Wednesday, November 16, 2011

Roasted vegetable season!

Tis the season... to roast all veggies!
Well, maybe not always, but it is happening with astonishing regularity chez moi these days. It's easy, not requiring much attention once the veggies are in the oven, warm (crucial on these cold Seattle days) and delicious. I'll happily make a meal of roasted vegetables just by themselves, though they feature heavily as a side dish on my winter menu.
My newest vegetable roasting passion comes courtesy of Deb at Smitten Kitchen--It is so easy, I can't believe that I haven't been doing it all along! For the original recipe:

I follow the recipe pretty loosely, which is easy to do as things as simple as this will really come down to personal taste. I've made it with ground cumin and cumin seeds, and can vouch for its deliciousness either way but something about the seeds really did kick it up a notch, so I recommend investing in some cumin seeds if you don't already have them (try buying spices in bulk, as it is pretty inexpensive that way).

2 tablespoons olive oil
1 large head cauliflower1 teaspoon whole cumin seeds
1/2 teaspoon kosher salt
1/2 teaspoon freshly ground black pepper
Plain yogurt (I used nonfat)
Chopped fresh mint leaves, for serving (this would be delicious, but I skipped it because I didn't feel like buying mint)
Pomegranate seeds, for serving

Once you've assembled all of your ingredients, it is simple--cut the cauliflower into bite-sized or at least more manageable pieces, drizzle lightly with olive oil, sprinke with salt, pepper, and cumin seeds, then roast at 425 for 20-30 minutes, or until cauliflower is tender.

Serve with a big spoonful or two of yogurt and a liberal showering of pomegranate seeds for color and a bright burst of flavor. Enjoy. YUM.

Thursday, November 10, 2011

Creamy Curried Celery Root Soup

This soup stood out from a myriad of soup recipes that I began considering with some regularity as fall closed in on me this year. The recipe is via Mark Bittman of the New York Times--his recipes often tickle my fancy and this one turned out as well as I imagined it would. The flavor of celery root is like fresh celery, but not quite. I like it better, myself, but I am also a fan of starches (yum).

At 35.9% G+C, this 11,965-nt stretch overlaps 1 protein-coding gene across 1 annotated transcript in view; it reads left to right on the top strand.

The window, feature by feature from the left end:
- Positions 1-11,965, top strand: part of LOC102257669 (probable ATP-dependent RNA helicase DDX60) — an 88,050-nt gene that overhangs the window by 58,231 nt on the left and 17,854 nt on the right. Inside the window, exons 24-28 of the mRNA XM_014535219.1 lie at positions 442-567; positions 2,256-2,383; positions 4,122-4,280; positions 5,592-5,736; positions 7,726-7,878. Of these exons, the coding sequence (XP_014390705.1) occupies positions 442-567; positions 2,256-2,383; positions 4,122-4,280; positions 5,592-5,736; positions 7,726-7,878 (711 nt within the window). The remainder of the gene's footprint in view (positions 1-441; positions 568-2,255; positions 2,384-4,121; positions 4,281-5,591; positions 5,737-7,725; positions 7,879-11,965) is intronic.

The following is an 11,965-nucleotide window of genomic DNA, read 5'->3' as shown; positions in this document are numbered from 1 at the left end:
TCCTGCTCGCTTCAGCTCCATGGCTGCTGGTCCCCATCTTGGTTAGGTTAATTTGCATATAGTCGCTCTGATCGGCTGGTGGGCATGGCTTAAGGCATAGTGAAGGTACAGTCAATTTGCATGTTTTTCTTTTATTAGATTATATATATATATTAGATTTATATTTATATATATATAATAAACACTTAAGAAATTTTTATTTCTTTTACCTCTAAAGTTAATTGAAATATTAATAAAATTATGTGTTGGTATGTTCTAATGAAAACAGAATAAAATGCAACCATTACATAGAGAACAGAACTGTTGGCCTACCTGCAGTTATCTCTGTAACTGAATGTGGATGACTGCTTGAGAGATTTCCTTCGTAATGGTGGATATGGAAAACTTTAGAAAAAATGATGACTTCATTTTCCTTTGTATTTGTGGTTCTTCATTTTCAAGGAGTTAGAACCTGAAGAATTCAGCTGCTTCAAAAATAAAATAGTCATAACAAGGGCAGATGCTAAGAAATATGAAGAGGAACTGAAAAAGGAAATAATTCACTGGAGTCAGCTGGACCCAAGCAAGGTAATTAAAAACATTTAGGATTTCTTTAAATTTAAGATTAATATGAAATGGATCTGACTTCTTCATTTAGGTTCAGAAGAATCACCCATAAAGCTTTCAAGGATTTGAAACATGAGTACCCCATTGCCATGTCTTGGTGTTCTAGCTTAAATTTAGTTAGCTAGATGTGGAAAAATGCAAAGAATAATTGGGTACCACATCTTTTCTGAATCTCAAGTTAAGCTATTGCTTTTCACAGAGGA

Now, prepping the celery root to make this soup with was kind of a hassle. The roots are gnarled and alien-looking. Peeling away the tough exterior was accomplished slowly, with the aid of a knife, then a (sturdy) vegetable peeler. Eventually, you end up with the naked celery root, and the remainder of the recipe is a piece of cake.

Creamy Curried Celery Root Soup
(Mark Bittman)
Yield 4 servings

Time 45 minutes

4 tablespoons (1/2 stick) butter
1 small onion, chopped
1 tablespoon minced garlic
1 tablespoon curry powder
1 to 2 teaspoons ground cumin
Salt and black pepper
1 1/2 pounds celery root, peeled and cut into 1- to 2-inch chunks
6 cups chicken or vegetable stock or water
1/2 to 1 cup cream, half-and-half, or milk, or to taste
1/4 cup chopped fresh cilantro or parsley for garnish

In a medium to large pot, melt the butter on medium high heat and add the onion and garlic. Cook until they begin to soften, then add curry powder, cumin, and salt & pepper. I used yellow curry paste, rather than curry powder, and used 1 & 1/2 tbsp as well--it worked quite nicely. Cook, stirring occasionally, for about a minute.
Stir in your celery root chunks to coat them in spices, add stock, and bring to a boil. Lower heat to a gentle simmer and allow to cook until celery root becomes soft (15-20 minutes).
Finally, allow the mixture to cool slightly, and blend until smooth, then add milk, cream, soymilk, or half & half and reheat if necessary before serving. I would recommend straining the soup once before serving, as there were a couple of fibrous bits in my finished product from the celery root. It didn't ruin it, but they were incongruous with the otherwise smooth & creamy soup.
I was so ravenous by the time my soup was done that I had already finished it--but you can see from this photo that the color is pretty blah. If I had brighter dishes, it wouldn't look as bland, I think. It definitely benefits from the pop of color that a little garnish gives it.
Also, The curry flavor becomes more pronounced overnight! It was even better the second day for lunch.

Thursday, October 13, 2011

Miso soup with swiss chard and kabocha squash